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# 2.7: Classical Interferences of Light Waves

Let us now consider the classical interference of light-waves. Figure [f2] shows a standard double-slit interference experiment in which monochromatic plane light-waves are normally incident on two narrow parallel slits that are situated a distance $$d$$ apart. The light from the two slits is projected onto a screen a distance $$D$$ behind them, where $$D\gg d$$.

Consider some point on the screen that is located a distance $$y$$ from the centre-line, as shown in the figure. Light from the first slit travels a distance $$x_1$$ to get to this point, whereas light from the second slit travels a slightly different distance $$x_2$$. It is easily demonstrated that

$\label{e2.18} {\mit\Delta} x = x_2-x_1 \simeq \frac{d}{D}\,y,$ provided $$d\ll D$$. It follows from Equation (2.4.1), and the well-known fact that light-waves are superposible, that the wavefunction at the point in question can be written

$\label{e2.19} \psi(y,t) \propto \psi_1(t)\,{\rm e}^{\,{\rm i}\,k\,x_1} + \psi_2(t)\,{\rm e}^{\,{\rm i}\,k\,x_2},$ where $$\psi_1$$ and $$\psi_2$$ are the wavefunctions at the first and second slits, respectively. However,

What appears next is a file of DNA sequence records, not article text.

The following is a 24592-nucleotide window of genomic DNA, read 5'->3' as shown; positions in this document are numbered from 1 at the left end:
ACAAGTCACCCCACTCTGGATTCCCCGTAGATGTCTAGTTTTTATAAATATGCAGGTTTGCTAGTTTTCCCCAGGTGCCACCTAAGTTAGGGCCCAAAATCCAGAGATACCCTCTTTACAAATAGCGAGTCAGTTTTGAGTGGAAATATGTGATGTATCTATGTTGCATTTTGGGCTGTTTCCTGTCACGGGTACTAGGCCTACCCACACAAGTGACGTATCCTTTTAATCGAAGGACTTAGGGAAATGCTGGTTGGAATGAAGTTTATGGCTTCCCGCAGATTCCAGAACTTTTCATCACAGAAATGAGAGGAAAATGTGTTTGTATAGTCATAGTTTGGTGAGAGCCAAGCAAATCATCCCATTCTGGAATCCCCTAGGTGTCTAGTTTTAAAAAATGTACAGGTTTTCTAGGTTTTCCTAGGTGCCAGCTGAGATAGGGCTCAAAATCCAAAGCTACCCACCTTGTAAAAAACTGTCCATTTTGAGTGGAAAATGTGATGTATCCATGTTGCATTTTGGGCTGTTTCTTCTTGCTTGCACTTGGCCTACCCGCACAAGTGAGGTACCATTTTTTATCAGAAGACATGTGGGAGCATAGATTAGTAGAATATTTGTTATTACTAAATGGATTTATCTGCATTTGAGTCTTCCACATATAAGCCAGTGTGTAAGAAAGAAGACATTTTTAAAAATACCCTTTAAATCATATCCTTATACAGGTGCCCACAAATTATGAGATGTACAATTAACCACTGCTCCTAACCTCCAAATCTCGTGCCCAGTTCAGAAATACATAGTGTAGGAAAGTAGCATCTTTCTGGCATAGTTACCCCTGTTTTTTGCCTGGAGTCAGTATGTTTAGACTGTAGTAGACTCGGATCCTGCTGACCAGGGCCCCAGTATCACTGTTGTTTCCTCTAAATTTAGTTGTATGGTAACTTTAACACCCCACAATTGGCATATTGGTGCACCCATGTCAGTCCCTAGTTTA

$\label{e2.19a} \psi_1=\psi_2,$ because the two slits are assumed to be illuminated by in-phase light-waves of equal amplitude. (Note that we are ignoring the difference in amplitude of the waves from the two slits at the screen, due to the slight difference between $$x_1$$ and $$x_2$$, compared to the difference in their phases. This is reasonable provided $$D\gg \lambda$$. ) The intensity (that is, the energy flux) of the light at some point on the projection screen is approximately equal to the energy density of the light at this point times the velocity of light (provided that $$y\ll D$$). Hence, it follows from Equation (2.4.11) that the light intensity on the screen a distance $$y$$ from the center-line is

$\label{e2.24} I(y) \propto |\psi(y,t)|^{\,2}.$

Using Equations (2.7.1)–(2.7.4), we obtain

$\label{e2.21} I(y) \propto \cos^2\left(\frac{k\,{\mit\Delta} x}{2}\right) \simeq \cos^2\left( \pi\,\frac{d}{D\,\lambda}\,y\right).$

Figure [f3] shows the characteristic interference pattern corresponding to the previous expression. This pattern consists of equally-spaced light and dark bands of characteristic width

$\label{e2.22} {\mit\Delta}y = \frac{D\,\lambda}{d}.$

# Contributors

• Richard Fitzpatrick (Professor of Physics, The University of Texas at Austin)

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